Downward TrendFor years, news outlets and advocacy groups have tried examine the work force diversity of top tech companies with little success. The companies have successfully argued to the Labor Department and other agencies that releasing the numbers would infringe on their trade secrets. CNNMoney, the latest to try, also was stonewalled. In August, it filed a Freedom of Information Act request with the the Equal Employment Opportunity Commission , seeking information on 20 companies. It asked for data from the EEO-1 form, which is required from every U.S. company with more than 100 employees. The form categorizes U.S. workers by race and gender. The EEOC rejected the request outright, saying it was legally prohibited from releasing the information. CNNMoney also asked the companies to provide some of the information themselves. Only three did: Dell, Ingram Micro and Intel. The other 17 either refused or ignored the request: Microsoft, Apple, Amazon, Cisco, eBay, Facebook, Google, Groupon, Hewlett-Packard, Hulu, IBM, LinkedIn, LivingSocial, Netflix, Twitter, Yelp and Zynga. Funny thing: Companies like Microsoft and Google tout their diversity programs and transparency. The data from the first three companies revealed what we already knew: It's a white man's game. There are few blacks and Hispanics, though Asians -- a category that includes those of Indian decent -- have made some inroads. In 2008, Mike Swift, a reporter with the San Jose Mercury News, began asking for the information, which led to a two-year legal battle. From the information he finally wrestled out of 10 companies, he found troubling trends: a decline in the number of blacks, Hispanics and women. In 2009 a survey of unidentified Silicon Valley companies by the Anita Borg Institute for Women and Technology found not only that minorities and women were underrepresented, but that 40 percent of minority employees planned to leave their companies within a year. That number rose to 51 percent for minority women. The companies contacted by CNNMoney point to a larger "pipeline" problem limiting the talent pool. It quotes Zynga's Colleen McCreary:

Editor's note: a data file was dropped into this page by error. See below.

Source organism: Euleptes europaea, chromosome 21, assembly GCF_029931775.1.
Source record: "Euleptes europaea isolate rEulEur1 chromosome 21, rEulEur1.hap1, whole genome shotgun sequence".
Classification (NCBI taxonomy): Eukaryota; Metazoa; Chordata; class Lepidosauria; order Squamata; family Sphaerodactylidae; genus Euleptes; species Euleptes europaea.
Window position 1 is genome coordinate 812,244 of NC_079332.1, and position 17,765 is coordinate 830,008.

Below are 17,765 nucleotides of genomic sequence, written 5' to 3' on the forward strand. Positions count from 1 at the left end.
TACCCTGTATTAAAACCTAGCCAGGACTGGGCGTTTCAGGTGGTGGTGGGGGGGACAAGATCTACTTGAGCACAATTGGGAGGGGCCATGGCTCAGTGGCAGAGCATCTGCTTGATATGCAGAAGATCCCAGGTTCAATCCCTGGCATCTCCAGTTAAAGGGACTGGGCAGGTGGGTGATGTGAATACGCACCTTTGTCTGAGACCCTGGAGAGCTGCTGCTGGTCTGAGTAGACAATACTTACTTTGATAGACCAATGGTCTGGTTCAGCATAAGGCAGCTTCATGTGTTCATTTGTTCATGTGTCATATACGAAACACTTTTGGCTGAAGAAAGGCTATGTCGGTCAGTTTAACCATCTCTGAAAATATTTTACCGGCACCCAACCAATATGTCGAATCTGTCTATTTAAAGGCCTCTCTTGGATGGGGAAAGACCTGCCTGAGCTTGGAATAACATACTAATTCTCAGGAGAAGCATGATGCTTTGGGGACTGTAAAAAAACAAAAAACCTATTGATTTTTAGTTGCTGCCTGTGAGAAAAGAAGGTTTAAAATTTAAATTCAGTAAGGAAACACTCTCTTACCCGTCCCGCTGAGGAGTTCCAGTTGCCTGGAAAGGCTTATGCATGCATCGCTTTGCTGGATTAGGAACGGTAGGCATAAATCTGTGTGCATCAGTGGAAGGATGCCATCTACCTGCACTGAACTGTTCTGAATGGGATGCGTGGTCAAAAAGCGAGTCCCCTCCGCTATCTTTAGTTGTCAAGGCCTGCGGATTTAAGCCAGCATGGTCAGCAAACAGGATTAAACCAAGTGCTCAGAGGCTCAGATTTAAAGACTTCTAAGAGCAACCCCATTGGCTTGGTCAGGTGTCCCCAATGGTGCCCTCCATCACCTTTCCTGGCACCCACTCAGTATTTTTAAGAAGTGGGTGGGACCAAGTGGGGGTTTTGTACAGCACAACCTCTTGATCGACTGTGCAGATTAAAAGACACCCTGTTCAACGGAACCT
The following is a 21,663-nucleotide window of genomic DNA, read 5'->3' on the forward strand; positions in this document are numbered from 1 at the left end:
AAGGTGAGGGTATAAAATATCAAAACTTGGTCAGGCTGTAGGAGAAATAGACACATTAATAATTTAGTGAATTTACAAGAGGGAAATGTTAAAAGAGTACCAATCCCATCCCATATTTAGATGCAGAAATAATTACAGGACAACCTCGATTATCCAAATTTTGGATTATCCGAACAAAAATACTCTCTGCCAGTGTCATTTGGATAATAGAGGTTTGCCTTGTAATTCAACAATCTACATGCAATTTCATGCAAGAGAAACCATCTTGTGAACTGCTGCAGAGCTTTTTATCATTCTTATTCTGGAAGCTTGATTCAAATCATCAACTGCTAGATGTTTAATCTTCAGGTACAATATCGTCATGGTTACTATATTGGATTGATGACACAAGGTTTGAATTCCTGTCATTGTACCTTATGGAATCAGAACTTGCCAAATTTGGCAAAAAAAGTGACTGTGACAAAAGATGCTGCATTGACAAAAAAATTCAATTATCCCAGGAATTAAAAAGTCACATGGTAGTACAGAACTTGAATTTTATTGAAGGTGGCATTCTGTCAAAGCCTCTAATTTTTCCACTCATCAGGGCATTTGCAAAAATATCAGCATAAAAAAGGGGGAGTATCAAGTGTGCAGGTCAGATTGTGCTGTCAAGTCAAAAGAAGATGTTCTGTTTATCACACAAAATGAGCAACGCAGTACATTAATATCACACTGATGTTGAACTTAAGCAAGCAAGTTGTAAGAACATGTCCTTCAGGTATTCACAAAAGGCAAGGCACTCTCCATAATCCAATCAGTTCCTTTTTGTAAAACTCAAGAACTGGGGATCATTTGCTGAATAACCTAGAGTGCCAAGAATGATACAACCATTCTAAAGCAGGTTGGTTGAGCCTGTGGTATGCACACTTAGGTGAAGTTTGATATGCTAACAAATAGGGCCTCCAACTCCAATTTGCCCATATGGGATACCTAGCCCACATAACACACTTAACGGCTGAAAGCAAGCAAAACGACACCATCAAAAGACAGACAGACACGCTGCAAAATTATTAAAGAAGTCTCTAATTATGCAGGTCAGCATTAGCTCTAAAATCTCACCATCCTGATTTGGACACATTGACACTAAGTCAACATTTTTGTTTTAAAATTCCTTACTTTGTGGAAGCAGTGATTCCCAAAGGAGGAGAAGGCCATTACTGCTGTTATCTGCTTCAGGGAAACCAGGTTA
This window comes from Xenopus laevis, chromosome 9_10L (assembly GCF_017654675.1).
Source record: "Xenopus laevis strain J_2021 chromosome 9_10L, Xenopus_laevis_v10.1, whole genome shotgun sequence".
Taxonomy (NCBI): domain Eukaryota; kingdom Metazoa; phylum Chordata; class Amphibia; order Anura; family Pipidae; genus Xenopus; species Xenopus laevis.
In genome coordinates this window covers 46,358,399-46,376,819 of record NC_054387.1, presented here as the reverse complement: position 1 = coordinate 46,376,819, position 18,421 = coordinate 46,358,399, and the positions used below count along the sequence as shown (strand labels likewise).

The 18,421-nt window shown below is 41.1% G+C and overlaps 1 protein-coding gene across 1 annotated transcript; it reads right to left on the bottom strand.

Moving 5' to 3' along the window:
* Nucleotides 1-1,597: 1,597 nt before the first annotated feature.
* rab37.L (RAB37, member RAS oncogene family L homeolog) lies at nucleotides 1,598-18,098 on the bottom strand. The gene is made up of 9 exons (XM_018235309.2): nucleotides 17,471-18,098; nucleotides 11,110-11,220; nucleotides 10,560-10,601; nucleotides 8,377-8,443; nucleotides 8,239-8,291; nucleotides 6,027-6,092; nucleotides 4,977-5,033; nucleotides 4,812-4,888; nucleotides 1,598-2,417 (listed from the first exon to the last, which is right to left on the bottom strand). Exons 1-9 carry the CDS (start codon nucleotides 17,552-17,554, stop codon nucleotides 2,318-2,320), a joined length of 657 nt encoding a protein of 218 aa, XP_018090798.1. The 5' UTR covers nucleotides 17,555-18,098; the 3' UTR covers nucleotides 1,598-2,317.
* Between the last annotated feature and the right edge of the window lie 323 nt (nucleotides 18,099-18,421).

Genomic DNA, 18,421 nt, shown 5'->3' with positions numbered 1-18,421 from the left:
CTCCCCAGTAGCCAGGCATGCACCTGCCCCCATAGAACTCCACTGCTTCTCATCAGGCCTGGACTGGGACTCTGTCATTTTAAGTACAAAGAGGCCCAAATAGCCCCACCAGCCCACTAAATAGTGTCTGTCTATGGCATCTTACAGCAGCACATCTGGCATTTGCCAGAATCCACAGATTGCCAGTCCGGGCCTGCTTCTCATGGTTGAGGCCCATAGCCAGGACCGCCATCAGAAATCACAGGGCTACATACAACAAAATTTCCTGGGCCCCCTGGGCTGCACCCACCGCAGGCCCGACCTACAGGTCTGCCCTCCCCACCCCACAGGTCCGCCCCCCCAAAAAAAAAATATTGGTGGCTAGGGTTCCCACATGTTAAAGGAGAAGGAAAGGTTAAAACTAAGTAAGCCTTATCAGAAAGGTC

The workplace begins to look like the classrooms for those majors: filled with men and not as many women.